Anti-Newton Glass

Discussion in 'Enlarging' started by Jim Chinn, Nov 10, 2003.

  1. Jim Chinn

    Jim Chinn Member

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    I have recently been asked to make contacts and then enlargements of some negatives from the late 1920s/early30s. The negative material is very thin and prone to curling. I will need to manufacture a carrier for the negatives and incorporate glass to keep them flat.

    I have never enlarged with glass carriers, and so even though I have heard of newton rings and anti-newton glass I need some info on what causes newton rings and what makes the glass special. I do contact print large negatives with a glass plate, but have never had a problem. I assume that it has something to do with the glass changing the light path before it reaches the lens, causing some sort of aberation.

    Is there a retail source for the glass? It does not have to be exact size, if the size is larger then what my carrier requires I can have it cut down here.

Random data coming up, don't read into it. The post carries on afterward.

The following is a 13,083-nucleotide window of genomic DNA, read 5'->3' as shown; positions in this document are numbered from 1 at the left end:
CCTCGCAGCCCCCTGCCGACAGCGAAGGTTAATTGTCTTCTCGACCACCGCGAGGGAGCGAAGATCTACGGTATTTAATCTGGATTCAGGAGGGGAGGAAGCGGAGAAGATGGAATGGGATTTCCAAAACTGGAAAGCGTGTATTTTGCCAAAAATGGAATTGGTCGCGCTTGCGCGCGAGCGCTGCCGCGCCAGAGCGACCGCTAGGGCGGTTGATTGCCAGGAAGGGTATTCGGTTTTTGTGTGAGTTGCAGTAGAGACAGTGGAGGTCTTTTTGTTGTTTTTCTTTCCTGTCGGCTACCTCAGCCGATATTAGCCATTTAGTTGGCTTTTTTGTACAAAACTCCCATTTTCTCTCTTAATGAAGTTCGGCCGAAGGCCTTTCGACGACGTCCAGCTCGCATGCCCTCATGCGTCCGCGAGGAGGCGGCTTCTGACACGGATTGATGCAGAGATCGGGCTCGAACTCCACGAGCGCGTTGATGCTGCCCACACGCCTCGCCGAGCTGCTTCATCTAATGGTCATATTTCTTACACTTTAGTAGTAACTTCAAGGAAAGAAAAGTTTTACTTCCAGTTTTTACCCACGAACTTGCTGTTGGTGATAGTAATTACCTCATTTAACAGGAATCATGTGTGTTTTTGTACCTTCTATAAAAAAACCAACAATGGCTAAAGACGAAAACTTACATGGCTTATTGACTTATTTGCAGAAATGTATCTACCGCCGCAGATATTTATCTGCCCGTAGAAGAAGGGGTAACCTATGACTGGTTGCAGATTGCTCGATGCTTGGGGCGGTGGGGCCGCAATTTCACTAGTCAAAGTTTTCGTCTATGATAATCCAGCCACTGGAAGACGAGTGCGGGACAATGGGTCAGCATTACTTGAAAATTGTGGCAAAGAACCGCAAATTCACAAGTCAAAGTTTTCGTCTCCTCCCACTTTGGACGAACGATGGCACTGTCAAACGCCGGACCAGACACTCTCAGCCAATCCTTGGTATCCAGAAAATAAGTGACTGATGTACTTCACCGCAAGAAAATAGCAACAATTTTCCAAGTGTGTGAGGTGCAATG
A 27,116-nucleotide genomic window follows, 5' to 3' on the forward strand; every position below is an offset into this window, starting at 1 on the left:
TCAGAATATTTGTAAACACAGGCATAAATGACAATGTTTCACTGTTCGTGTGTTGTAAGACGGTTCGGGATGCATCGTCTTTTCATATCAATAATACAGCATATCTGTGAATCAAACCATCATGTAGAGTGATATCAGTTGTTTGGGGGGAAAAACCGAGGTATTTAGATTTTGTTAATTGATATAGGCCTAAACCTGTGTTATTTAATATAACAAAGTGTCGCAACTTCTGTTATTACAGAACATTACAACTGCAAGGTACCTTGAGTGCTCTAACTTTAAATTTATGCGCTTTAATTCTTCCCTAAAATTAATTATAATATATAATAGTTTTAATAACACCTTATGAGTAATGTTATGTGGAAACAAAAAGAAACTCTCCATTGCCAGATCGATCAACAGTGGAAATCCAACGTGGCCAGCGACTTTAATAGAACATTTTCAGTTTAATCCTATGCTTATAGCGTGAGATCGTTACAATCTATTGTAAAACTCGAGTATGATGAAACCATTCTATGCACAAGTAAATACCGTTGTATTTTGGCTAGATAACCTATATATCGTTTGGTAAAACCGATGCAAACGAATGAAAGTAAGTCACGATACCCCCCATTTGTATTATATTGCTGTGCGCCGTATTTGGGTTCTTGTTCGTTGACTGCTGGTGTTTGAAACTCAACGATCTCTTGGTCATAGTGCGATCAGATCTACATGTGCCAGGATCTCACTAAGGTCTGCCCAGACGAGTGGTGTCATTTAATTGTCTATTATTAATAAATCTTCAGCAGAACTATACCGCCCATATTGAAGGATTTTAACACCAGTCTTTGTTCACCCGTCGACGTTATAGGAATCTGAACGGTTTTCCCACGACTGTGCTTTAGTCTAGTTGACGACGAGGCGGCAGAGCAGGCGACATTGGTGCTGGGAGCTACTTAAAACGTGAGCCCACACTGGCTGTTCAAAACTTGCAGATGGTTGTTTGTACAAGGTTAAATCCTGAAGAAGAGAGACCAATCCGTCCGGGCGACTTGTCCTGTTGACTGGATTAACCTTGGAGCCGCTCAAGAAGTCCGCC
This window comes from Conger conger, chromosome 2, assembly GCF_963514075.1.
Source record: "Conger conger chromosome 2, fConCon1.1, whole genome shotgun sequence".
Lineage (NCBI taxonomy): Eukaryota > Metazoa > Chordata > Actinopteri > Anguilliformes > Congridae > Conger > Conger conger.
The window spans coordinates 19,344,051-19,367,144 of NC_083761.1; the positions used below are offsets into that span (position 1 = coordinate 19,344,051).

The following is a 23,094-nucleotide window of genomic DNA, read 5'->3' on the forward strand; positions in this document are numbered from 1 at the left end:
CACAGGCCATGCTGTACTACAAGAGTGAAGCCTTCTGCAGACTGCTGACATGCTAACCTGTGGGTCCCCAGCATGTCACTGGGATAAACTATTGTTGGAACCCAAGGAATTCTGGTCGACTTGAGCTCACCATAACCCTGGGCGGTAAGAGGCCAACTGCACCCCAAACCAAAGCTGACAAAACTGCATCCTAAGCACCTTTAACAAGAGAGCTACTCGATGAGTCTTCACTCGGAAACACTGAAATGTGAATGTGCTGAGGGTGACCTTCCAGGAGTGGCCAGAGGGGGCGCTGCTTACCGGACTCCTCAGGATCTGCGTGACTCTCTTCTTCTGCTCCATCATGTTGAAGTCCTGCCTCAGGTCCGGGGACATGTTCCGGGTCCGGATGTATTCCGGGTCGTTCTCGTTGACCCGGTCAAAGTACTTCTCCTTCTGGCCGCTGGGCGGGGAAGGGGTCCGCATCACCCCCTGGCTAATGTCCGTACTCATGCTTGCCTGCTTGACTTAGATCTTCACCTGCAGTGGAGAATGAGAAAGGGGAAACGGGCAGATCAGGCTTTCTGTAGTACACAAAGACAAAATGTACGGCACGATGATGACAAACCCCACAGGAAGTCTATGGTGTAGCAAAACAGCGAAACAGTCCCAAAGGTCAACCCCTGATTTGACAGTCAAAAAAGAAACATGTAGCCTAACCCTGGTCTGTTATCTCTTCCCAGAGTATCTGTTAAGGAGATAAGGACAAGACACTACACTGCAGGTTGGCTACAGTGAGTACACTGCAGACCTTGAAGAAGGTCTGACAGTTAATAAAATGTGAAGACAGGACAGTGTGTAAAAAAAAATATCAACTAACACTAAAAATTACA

Finally, I think I have heard of an anti-newton glass cleaner, or spray or some such thing. Anyone familiar with this product or if it works?
     
  2. Donald Miller

    Donald Miller Member

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    Jim,
    I have always heard that Newton rings are caused by entrapment of moisture between the negative and glass. Anti newton glass on my glass carriers is a glass with a slight texture and not a "coating". I have heard that Focal Point is one source for anti newton glass. Insofar as a cleaner, I just use a typical glass cleaner.
     
  3. Leon

    Leon Member

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    Tetenal make an Anti-Newton Rings spray - maybe that is what you mean? I havent used it but plan to on a glass carrier in a 4x5 enlarger i have recently bought. I assume that it adds a textured coating to the glass?